Use this URL to cite or link to this record in EThOS: http://ethos.bl.uk/OrderDetails.do?uin=uk.bl.ethos.594470
Title: Mirror (a)symmetry? : visuo-proprioceptive interactions in individuals with spastic hemiparetic cerebral palsy
Author: Smorenburg, Ana Renée Pascale
Awarding Body: Manchester Metropolitan University
Current Institution: Manchester Metropolitan University
Date of Award: 2012
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Abstract:
The work presented in this thesis aimed to get more insight into the previously reported positive effects of mirror visual feedback in children with spastic hemiparetic cerebral palsy (SHCP) and into visuo-proprioceptive interactions in children and adolescents with SHCP during goal-directed matching tasks. Individuals with SHCP have unilateral motor impairments that hamper them in accurate movement performance. In conjunction with the motor problems, these individuals experience sensory problems. The first study in this thesis (chapter two) found that mirror visual feedback of the impaired arm in SHCP led to significantly higher levels of neuromuscular activity than mirror visual feedback of the less-impaired arm. This indicates that the mirror-effect was not just caused by the illusory perception of symmetry between two limbs, and confirmed that the beneficial effect is dependent on mirror visual feedback of the less-impaired arm. In chapter three and four it was demonstrated that the ability of children with SCHP to match one (matching) hand with the position of the other (reference) hand, without visual information, is deteriorated when compared to typically developing children. However, if visual information of the static reference arm was available to the participants, the matching accuracy of the matching hand was significantly higher. Mirror visual feedback of the reference arm, generated by placing a mirror in between the arms in the sagittal plane, created the illusion that both hands were already at the endpoint. However, this did not impact upon the matching accuracy of the matching arm and resulted in similar error scores as regular feedback of the reference arm. Chapter five showed that moving the less-impaired arm in synchrony with the impaired arm resulted in higher matching accuracy than moving the impaired arm alone. Moreover, mirror visual feedback of the less-impaired arm improved matching accuracy for a subset of the participants. The effects of a short practice of a bimanual matching task with (mirror) visual feedback of the less-impaired arm on matching accuracy of the impaired arm was studied in chapter six. The results showed a higher matching accuracy of the impaired arm after the practice period. However, the role of the mirror is still inconclusive in this respect. From this it can be concluded that for individuals with SHCP practice of a matching movement can induce a transfer from visual to proprioceptive control of movement. Taken together, the work in this thesis showed that the deficit in position sense of the impaired arm in individuals with SHCP can be modified by visual feedback of the less-impaired arm. Although the role of mirror visual feedback is still inconclusive, it seems that motor learning can induce a transfer from visual to proprioceptive control of movement, which can have implications for therapy.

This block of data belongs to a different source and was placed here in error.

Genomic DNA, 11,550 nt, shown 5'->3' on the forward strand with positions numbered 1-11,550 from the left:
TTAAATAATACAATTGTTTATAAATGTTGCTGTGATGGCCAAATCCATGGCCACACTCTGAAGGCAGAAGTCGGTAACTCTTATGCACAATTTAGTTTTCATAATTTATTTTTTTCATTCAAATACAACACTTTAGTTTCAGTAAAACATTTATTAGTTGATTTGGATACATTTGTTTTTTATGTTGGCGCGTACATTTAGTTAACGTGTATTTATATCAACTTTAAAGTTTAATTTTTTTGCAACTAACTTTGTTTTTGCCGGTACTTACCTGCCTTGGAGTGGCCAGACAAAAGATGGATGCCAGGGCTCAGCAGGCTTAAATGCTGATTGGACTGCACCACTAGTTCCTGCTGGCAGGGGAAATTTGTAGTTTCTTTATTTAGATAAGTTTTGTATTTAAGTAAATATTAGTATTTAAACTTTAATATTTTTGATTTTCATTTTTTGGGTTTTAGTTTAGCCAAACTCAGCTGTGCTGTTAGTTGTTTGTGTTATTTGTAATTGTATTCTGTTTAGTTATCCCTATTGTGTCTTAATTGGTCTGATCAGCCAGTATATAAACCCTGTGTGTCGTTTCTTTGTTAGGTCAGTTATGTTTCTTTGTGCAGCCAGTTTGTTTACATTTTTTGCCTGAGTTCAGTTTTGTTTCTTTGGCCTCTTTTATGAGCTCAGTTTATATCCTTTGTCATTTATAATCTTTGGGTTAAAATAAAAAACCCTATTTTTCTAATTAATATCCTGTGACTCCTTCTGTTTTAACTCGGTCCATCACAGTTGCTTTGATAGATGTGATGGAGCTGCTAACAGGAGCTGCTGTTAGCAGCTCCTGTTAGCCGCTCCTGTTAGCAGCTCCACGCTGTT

Supervisor: Not available Sponsor: Not available
Qualification Name: Thesis (Ph.D.) Qualification Level: Doctoral
EThOS ID: uk.bl.ethos.594470  DOI: Not available
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